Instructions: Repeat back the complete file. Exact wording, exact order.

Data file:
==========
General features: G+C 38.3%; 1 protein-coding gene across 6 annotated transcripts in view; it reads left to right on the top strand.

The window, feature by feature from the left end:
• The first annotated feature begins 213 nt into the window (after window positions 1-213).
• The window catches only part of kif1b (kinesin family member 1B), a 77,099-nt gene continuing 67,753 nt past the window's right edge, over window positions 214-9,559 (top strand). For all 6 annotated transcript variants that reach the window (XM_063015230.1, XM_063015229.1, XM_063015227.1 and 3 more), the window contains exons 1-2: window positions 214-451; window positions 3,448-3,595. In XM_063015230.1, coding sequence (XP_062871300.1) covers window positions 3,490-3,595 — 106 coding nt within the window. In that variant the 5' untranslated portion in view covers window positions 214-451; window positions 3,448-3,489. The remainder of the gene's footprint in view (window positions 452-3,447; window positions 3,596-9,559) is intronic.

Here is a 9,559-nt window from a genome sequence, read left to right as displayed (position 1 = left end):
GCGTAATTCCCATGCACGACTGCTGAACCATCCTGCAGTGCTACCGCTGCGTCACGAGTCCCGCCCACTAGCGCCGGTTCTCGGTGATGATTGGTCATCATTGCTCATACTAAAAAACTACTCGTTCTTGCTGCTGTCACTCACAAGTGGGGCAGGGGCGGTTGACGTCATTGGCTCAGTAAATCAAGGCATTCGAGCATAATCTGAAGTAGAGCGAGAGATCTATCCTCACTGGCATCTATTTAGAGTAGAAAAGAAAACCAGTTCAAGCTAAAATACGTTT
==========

General features: G+C 38.3%; 1 protein-coding gene across 6 annotated transcripts in view; it reads left to right on the top strand.

The window, feature by feature from the left end:
• The first annotated feature begins 213 nt into the window (after window positions 1-213).
• The window catches only part of kif1b (kinesin family member 1B), a 77,099-nt gene continuing 67,753 nt past the window's right edge, over window positions 214-9,559 (top strand). For all 6 annotated transcript variants that reach the window (XM_063015230.1, XM_063015229.1, XM_063015227.1 and 3 more), the window contains exons 1-2: window positions 214-451; window positions 3,448-3,595. In XM_063015230.1, coding sequence (XP_062871300.1) covers window positions 3,490-3,595 — 106 coding nt within the window. In that variant the 5' untranslated portion in view covers window positions 214-451; window positions 3,448-3,489. The remainder of the gene's footprint in view (window positions 452-3,447; window positions 3,596-9,559) is intronic.

Here is a 9,559-nt window from a genome sequence, read left to right as displayed (position 1 = left end):
GCGTAATTCCCATGCACGACTGCTGAACCATCCTGCAGTGCTACCGCTGCGTCACGAGTCCCGCCCACTAGCGCCGGTTCTCGGTGATGATTGGTCATCATTGCTCATACTAAAAAACTACTCGTTCTTGCTGCTGTCACTCACAAGTGGGGCAGGGGCGGTTGACGTCATTGGCTCAGTAAATCAAGGCATTCGAGCATAATCTGAAGTAGAGCGAGAGATCTATCCTCACTGGCATCTATTTAGAGTAGAAAAGAAAACCAGTTCAAGCTAAAATACGTTT